AirAsia Flight - Camera Travel Tripod Not Allowed?
Updated: 2020-01-11T14:34:05Z
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I was travelling from MNL to DVO, then to SUG to attend my daughter's baptism. As it is an important event, I brought my camera (a Fujifilm FinePix S1 - Bridge Camera and a telescopic Tripod that is suitable for travel).

The Travel Tripod that the Airline Flagged


I am not advocating to boycott the company and not flying with them. The carrier have done a great length to give us a budget airline that made travelling easy and economical. This article just discusses my personal experience that might had happened to others. Not specifically with AirAsia but to the other Airline Carriers as well.

When checking-in my excess baggage, they've recognized that I am carrying a tripod but was not flagged about its restrictions. So I just assumed that a tripod is a go for a cabin baggage. Arriving at the second checkpoint, I was flagged again about the tripod. But the same scenario played out and they've just let me pass to the boarding lounge. Given that there are 3 checkpoints and I was cleared by the first 2, I was very confident that I can carry the equipment inside the aircraft.

Until the final check, where I was flagged and is being charged of an intercept baggage fee. I reasoned that I was cleared by the first 2 checks, the personnel rebutted that a tripod can be used as a weapon. A quick visit to their website did not specifically say "Tripod" but a general category of a "Blunt Object". Point taken, this maybe the category they are referring. However, I was also carrying a notebook, a camera, and a smaller version of a travel tripod, which technically speaking can be considered also as blunt objects. (I did not tell them about the loop hole because it can just add fuel to the argument).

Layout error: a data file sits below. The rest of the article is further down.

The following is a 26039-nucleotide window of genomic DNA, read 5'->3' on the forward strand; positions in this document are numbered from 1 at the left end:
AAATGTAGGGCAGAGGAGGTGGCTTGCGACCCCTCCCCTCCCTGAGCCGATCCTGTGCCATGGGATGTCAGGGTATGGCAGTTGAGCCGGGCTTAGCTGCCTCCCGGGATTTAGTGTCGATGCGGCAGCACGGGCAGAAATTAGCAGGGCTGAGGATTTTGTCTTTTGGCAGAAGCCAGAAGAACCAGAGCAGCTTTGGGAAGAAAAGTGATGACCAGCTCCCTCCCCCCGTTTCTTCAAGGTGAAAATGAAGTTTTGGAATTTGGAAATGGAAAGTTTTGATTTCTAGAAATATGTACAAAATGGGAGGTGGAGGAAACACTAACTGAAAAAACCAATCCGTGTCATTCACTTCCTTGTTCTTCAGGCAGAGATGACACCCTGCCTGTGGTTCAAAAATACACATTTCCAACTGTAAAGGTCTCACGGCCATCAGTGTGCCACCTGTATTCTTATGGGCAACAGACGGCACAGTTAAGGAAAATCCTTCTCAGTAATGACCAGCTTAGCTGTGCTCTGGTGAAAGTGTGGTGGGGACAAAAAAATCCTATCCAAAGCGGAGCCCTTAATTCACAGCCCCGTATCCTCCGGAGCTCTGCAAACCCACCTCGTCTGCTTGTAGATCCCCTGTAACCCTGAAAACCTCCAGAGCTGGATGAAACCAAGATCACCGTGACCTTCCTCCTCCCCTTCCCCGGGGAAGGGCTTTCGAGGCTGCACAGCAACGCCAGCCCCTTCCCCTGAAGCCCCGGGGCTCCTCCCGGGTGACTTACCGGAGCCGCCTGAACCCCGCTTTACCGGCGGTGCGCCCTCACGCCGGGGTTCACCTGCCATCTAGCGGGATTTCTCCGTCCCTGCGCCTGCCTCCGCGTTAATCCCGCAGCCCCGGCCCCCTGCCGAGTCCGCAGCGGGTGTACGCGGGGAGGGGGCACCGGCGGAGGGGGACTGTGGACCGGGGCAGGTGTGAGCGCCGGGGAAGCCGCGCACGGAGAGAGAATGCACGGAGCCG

As I connect the dots, either the first 2 checks did not receive an updated memo regarding photography equipment or they deliberately did not tell me to exploit me with the fee. I really hope it was the former.

Going back to the issue. I told the personnel if the airline will take responsibility if it ended up broken. Instead of a courteous reply, he must have selectively listened to it as a sarcasm or an attack to him. Long story short, that particular statement added to the argument's fuel. He is now forcing me to have it charged but I resisted , pointing the first two checks cleared me of it. Good thing though that I boarded last and no co-passengers heard the argument. Except of course to the other passengers who are waiting for their flight in the lounge. (Hope no one took a video of it).

Knowing that it will not end until one of us bowed down, I just chose to apologize about my I statement (if it was sarcastic) - I am still not paying though. He must have mellowed (felt a sense of authority I guess) and processed the tripod as an addition to my excess baggage. I really thought that the situation was already good until I boarded the plane and saw someone carrying a kid's guitar and the other one an umbrella. As per their rule, those items can be considered as blunt objects - Why single me out?!

In conclusion, their rule of what is allowed or not is a hit or miss process. It totally depends on how the information is passed to their personnel and how updated the info is. However, to just err to the side of safety, if you are carrying something that can be considered restricted as per their rules, better check it in as an excess baggage. Also to AirAsia, kindly specify the items that are allowed inside the aircraft, it will be an exhaustive list but at least, it is much better compared to a generalized description that can be interpreted in so many ways.

  - Your Life In Perspective by Ælfræd "Elf Counsel"

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